opportunities and risks associated with dissimulation online.
Ellen Helsper: Explanations of limited There is increasing awareness that not all children are equally online but the processes that lead to disengagement amongst some young people
engagement by young European internet users are not well understood. This presentation examines inequalities in access and use of the Internet across Europe and US by using EU Kids Online
and PEW American Life and the Internet data. The availability of the EU kids Online and PEW datasets means that it will be possible to compare
the influence of a child's socio-economic background with that of national diffusion and policy characteristics and examine whether these
relationships are consistent across Europe and the US. Explanations for cross-national differences in the relationship between social exclusion
and digital disengagement are sought at the child level as well as the national level. The presentation will provide classification of countries in
terms of individual and national level inequalities is provided to show the link between national inclusion policies and individual child
10:45 - 12:15: Children Online: Parental Mediations and Sexual Exposure - EU Kids Online II (chair: prof. Uwe Hasebrink)
Andrea Duerager: Measuring parental mediation About three quarters (?) of European children aged nine to 16 are using the internet (Livingstone et al. forthcoming). The internet offers children
of their child’s internet use – Testing the opportunities, but at the same time it can comprise risks as well. Hence, parents play an important role in their child’s development of internet
reliability of a translated scale considering the literacy, ability to use opportunities and prevention of risks.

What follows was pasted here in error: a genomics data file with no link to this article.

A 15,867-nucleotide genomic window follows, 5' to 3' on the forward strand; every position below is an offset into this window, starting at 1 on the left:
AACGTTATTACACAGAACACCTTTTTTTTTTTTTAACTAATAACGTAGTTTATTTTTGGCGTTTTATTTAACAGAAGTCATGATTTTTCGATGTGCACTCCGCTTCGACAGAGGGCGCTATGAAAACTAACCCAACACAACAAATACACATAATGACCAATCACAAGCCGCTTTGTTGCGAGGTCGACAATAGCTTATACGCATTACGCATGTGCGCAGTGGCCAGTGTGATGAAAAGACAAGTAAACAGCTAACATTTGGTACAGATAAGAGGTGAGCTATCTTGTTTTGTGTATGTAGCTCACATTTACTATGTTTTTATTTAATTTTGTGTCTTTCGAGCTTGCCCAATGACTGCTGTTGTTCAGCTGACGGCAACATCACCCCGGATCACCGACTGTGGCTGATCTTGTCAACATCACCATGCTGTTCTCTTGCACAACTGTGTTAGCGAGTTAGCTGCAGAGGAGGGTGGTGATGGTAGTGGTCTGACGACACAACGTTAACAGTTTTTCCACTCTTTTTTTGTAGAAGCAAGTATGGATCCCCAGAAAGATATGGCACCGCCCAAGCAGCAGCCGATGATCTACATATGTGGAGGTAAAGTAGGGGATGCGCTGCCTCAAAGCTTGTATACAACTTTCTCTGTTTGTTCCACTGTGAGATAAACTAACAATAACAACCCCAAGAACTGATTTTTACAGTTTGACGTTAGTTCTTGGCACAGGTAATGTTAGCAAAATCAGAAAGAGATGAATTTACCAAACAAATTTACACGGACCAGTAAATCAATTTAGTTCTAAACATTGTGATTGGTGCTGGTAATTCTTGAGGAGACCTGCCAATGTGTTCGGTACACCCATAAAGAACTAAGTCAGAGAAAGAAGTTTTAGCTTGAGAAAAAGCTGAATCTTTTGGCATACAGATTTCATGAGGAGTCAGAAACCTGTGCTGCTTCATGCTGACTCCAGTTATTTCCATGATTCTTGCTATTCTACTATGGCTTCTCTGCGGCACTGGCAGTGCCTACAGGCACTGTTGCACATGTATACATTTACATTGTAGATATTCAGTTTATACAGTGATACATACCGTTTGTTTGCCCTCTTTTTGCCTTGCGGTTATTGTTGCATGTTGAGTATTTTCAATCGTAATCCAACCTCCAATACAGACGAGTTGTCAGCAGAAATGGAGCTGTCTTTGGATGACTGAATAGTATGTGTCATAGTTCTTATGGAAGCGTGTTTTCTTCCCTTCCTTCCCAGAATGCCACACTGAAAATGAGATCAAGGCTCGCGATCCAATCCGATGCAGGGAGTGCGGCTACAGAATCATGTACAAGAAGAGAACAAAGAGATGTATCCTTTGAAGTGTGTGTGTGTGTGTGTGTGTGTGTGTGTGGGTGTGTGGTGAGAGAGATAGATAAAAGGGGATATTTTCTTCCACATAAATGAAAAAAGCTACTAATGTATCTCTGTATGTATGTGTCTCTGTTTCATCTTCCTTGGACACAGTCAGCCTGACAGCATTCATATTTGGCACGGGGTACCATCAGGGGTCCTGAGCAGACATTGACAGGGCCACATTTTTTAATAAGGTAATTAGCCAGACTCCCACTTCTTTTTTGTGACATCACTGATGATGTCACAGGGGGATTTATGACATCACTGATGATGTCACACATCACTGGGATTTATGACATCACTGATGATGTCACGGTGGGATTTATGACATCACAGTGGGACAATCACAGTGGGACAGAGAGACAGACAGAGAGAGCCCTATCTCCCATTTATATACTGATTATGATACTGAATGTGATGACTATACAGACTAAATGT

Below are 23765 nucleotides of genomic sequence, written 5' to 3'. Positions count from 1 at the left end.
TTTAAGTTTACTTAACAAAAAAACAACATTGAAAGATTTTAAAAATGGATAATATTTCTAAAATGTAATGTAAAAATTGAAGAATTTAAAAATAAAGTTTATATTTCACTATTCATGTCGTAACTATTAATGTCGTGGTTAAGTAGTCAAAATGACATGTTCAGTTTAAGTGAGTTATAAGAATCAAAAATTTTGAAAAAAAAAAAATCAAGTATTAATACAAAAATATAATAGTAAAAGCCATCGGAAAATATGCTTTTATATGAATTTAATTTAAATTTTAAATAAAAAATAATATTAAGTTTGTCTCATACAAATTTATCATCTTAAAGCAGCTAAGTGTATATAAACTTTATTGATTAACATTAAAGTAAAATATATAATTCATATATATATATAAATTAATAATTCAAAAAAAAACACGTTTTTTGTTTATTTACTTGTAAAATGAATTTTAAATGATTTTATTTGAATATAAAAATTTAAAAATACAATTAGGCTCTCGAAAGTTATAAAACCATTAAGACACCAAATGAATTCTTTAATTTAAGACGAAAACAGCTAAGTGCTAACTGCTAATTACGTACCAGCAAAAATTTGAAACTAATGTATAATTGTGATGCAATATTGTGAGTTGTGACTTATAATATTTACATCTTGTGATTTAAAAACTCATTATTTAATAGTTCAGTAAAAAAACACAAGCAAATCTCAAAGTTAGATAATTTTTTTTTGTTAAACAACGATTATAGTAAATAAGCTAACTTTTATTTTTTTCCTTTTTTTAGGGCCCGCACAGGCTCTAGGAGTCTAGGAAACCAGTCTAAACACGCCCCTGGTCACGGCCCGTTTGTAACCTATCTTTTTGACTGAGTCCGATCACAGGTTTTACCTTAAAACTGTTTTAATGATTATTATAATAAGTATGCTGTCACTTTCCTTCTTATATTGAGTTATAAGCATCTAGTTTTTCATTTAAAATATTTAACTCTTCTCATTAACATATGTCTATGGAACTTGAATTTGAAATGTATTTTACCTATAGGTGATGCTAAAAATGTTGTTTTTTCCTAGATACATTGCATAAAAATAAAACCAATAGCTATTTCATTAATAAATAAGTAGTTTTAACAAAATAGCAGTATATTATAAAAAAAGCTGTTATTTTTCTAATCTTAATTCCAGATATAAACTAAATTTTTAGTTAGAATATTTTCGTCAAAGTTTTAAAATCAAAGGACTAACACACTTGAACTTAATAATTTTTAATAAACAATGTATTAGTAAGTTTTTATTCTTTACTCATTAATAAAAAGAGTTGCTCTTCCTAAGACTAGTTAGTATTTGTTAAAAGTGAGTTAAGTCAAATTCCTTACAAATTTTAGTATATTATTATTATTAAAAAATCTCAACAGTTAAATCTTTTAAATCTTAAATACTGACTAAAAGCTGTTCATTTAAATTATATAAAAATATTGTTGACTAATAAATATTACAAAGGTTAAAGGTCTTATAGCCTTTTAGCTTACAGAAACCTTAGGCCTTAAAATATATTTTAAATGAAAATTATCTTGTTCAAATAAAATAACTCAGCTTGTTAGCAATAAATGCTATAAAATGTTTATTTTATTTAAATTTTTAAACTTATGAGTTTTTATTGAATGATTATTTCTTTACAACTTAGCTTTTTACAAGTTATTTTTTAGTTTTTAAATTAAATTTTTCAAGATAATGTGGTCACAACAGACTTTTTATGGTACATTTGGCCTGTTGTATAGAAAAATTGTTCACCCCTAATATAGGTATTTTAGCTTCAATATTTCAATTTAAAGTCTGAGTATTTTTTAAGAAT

Parental mediation contains different factors; moreover, it varies in dependence of the kind of media. According to Valkenburg et al. (1999),
parent’s as well as the child’s points of view
Livingstone and Helsper (2008) developed four subscales for parental mediation of their children’s internet use: active co-use, interaction
restrictions, monitoring and technical restrictions. Within the cross European survey of EU Kids Online II, the items for measuring parental
mediation resulted from this study, but implying some modifications. Mediation was measured through five subscales: co-use (whereas co-use is
part of active mediation and therefore labelled through active mediation of use), active mediation (of safety), restrictive mediation, monitoring
and technical restrictions (Livingstone et al. forthcoming). ...
Veronika Kalmus: Competing or Complementary In his presentation, the author deals with the genealogy of subpolitical concepts of the Internet as a new kind of space invading traditional
Agents of Socialisation? Constructing Indexes system of nation state institutions and its relation to the intellectual property rights and the system of appropriation of information. Describing
and Types of Parental, Teacher and Peer the development of the cyberspace politics discourse, the author points out that the contemporary emergence of political parties focused on
defending the social novelty of this space is the logical consequence of this development.
Mediation of EU Kids’ Internet Use
Anna Ševčíková, David Šmahel: Exposure to Adolescents grow up surrounded by media, bringing them several risks, such as exposure to sexually explicit materials (Flood, 2007; Peter &
Sexually Explicit Materials among Czech Early Valkenburg, 2006). Prior research has shown that exposure at a young age is related to sensation-seeking, problem behaviour (Brown & L’Engle,
Adolescents: Comparison with European Youth 2009; Peter & Valkenburg, 2006), problematic family relations (Mesch, 2009), and emotional problems (Ybarra & Mitchell, 2005). At the same
time, it has been documented that the high rates of sexual exposure appear in older adolescence when youth become more interested in
sexuality (Wolak, Mitchell, & Finkelhor, 2007). ...
13:15 - 14:45: Cyberbullying, sexual abuse and online relationships (chair: prof. Gustavo Mesch)
Katalin Parti: Online sexual abuse of children - Our empirical research conducted in the first half of 2010 focuses on the online activities and behaviour of teenagers studying in Budapest’s